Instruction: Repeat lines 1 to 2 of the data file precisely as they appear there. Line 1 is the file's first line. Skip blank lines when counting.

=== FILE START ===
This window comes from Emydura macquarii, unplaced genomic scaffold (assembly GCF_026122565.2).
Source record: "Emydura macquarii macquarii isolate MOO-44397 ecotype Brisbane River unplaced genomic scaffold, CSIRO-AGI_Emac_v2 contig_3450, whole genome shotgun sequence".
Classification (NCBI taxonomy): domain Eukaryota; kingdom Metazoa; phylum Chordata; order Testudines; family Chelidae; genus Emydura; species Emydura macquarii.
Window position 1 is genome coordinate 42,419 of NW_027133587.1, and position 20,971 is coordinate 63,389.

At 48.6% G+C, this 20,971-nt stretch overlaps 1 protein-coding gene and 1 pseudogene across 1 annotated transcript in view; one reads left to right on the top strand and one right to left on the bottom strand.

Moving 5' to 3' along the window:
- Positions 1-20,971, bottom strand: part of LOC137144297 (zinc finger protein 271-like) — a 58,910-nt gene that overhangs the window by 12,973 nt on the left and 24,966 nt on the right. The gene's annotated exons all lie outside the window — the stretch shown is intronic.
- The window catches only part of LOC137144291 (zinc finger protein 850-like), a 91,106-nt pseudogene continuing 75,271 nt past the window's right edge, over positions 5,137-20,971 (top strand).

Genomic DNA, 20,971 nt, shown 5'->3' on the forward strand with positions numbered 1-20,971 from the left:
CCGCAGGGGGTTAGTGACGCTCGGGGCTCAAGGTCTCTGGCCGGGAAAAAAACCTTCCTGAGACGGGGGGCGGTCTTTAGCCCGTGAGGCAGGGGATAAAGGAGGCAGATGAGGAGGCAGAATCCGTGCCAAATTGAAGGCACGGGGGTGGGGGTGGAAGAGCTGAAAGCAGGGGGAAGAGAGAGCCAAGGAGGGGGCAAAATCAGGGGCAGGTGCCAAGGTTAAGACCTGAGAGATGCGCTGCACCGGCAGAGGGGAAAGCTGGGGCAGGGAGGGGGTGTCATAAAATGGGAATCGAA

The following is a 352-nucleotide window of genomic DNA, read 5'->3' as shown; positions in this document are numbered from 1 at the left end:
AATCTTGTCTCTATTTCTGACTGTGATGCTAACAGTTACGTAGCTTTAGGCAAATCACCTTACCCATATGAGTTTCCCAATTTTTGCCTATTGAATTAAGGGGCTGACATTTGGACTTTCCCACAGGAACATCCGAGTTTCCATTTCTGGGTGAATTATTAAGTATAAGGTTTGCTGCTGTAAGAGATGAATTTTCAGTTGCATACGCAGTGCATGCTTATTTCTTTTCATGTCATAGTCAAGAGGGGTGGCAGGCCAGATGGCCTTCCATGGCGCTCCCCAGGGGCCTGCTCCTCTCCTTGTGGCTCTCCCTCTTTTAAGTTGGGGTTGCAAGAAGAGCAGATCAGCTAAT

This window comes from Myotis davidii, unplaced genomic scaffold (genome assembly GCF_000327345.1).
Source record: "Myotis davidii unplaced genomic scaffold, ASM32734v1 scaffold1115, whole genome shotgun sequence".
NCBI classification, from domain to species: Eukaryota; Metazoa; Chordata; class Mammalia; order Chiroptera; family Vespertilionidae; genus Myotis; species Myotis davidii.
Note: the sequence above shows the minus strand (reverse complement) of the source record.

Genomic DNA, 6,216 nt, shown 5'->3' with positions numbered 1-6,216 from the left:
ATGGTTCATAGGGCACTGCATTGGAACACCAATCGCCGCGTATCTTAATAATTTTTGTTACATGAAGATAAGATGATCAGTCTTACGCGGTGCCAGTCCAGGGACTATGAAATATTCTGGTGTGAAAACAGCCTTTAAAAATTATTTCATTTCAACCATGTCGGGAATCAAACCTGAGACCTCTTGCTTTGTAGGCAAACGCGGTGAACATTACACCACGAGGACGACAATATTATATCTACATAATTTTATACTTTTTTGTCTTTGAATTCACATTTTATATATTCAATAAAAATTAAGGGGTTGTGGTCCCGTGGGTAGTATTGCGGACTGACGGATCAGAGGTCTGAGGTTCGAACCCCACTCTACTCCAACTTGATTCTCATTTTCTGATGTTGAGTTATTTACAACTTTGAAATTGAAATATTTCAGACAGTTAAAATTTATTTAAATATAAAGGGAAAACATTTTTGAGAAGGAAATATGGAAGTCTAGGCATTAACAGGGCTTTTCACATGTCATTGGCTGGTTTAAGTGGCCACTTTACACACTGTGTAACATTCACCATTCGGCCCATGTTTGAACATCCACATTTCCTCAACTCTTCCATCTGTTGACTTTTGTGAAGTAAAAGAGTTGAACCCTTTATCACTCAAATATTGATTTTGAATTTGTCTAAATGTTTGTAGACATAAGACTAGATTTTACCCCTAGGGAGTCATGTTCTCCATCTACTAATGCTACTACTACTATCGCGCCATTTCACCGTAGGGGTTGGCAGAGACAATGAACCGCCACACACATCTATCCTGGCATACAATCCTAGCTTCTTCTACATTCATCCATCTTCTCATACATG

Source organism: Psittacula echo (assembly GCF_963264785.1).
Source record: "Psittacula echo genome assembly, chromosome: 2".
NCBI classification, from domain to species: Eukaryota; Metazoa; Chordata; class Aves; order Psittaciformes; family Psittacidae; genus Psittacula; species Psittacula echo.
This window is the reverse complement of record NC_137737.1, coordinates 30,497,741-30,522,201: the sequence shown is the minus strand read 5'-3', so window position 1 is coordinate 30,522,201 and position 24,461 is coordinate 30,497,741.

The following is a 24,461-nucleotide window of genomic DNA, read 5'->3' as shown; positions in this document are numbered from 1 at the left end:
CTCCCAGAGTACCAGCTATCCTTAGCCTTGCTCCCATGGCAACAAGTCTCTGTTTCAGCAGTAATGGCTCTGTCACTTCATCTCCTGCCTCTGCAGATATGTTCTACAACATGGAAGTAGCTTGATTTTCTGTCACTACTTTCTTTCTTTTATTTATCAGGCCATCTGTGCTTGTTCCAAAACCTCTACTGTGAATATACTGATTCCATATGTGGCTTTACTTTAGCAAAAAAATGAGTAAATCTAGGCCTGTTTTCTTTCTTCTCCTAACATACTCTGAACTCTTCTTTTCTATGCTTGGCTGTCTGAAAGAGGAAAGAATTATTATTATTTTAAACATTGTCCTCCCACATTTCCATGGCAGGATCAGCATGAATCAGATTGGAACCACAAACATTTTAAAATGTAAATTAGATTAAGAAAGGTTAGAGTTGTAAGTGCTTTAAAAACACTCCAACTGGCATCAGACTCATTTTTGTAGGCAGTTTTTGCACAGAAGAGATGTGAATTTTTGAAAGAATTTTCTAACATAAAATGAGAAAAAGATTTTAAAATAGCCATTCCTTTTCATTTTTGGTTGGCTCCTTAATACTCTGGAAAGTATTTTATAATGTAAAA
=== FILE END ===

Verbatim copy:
This window comes from Emydura macquarii, unplaced genomic scaffold (assembly GCF_026122565.2).
Source record: "Emydura macquarii macquarii isolate MOO-44397 ecotype Brisbane River unplaced genomic scaffold, CSIRO-AGI_Emac_v2 contig_3450, whole genome shotgun sequence".